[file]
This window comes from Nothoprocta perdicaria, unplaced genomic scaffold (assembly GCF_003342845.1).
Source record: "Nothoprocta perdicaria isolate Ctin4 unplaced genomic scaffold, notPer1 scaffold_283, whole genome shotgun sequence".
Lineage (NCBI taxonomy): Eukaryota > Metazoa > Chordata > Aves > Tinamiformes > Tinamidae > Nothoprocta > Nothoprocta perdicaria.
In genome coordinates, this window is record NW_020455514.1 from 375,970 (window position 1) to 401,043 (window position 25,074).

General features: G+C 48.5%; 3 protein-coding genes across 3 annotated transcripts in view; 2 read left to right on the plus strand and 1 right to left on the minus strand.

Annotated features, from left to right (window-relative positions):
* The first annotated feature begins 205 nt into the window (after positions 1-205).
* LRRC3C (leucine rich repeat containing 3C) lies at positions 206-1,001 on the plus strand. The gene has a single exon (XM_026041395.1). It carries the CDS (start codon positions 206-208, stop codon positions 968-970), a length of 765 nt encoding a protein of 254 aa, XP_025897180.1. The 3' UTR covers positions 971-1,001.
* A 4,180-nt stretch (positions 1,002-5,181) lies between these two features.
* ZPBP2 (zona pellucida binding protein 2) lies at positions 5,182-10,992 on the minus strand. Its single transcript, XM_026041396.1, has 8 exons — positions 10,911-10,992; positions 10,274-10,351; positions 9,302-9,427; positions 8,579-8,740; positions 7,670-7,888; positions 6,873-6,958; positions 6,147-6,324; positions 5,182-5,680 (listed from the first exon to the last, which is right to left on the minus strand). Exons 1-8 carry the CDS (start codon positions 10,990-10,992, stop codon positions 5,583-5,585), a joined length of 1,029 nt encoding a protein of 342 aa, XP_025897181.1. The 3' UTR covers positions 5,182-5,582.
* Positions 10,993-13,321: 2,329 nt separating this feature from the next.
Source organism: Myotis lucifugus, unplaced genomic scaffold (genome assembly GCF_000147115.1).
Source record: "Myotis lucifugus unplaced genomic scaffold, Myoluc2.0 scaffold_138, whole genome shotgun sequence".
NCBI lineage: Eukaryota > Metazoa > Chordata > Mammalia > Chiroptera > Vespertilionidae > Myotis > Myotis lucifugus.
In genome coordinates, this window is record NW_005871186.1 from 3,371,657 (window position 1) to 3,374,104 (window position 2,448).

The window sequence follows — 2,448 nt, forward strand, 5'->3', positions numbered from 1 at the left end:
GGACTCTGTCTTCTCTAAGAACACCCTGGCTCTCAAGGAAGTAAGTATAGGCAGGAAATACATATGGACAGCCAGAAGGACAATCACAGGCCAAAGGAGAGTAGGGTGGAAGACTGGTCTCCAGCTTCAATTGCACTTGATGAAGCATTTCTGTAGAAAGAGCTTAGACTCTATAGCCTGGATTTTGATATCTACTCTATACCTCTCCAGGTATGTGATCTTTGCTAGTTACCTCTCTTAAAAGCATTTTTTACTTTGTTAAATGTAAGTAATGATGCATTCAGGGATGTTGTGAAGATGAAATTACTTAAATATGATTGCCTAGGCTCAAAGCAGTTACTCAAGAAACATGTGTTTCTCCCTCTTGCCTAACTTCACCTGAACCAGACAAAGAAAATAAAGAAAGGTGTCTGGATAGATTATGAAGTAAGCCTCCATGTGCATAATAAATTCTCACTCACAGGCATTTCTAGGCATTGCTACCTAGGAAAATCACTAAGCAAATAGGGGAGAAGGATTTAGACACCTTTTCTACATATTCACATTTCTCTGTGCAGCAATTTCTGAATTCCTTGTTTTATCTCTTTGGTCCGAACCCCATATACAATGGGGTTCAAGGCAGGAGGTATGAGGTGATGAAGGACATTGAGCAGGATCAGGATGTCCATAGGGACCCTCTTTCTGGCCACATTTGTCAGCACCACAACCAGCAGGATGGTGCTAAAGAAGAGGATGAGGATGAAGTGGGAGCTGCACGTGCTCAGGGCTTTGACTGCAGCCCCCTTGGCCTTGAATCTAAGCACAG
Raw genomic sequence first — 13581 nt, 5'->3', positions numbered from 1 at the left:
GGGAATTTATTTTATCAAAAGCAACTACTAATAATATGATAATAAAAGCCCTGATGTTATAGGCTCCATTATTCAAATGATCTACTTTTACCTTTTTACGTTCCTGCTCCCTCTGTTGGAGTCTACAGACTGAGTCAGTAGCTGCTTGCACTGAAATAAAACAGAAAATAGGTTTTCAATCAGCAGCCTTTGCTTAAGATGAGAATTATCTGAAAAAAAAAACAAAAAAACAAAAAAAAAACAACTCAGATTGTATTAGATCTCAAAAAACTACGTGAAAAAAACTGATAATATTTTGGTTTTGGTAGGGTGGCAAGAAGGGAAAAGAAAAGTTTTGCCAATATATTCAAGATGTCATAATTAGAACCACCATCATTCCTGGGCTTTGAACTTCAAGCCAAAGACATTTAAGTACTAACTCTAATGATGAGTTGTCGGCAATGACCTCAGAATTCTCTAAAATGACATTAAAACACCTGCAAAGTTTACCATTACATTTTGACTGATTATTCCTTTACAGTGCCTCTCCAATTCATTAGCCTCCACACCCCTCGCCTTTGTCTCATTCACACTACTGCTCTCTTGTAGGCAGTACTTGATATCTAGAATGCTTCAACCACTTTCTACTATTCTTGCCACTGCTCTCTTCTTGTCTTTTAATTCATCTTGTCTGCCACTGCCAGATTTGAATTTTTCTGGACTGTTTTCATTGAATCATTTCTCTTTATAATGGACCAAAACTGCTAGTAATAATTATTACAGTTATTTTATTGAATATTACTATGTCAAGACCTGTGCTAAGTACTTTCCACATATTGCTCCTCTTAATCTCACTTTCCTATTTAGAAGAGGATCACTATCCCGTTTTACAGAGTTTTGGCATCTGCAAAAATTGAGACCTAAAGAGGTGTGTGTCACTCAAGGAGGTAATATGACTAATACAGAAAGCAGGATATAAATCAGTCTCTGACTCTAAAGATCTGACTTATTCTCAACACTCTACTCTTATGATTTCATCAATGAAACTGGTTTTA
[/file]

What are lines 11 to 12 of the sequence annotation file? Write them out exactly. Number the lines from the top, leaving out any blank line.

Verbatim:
* Positions 10,993-13,321: 2,329 nt separating this feature from the next.
Source organism: Myotis lucifugus, unplaced genomic scaffold (genome assembly GCF_000147115.1).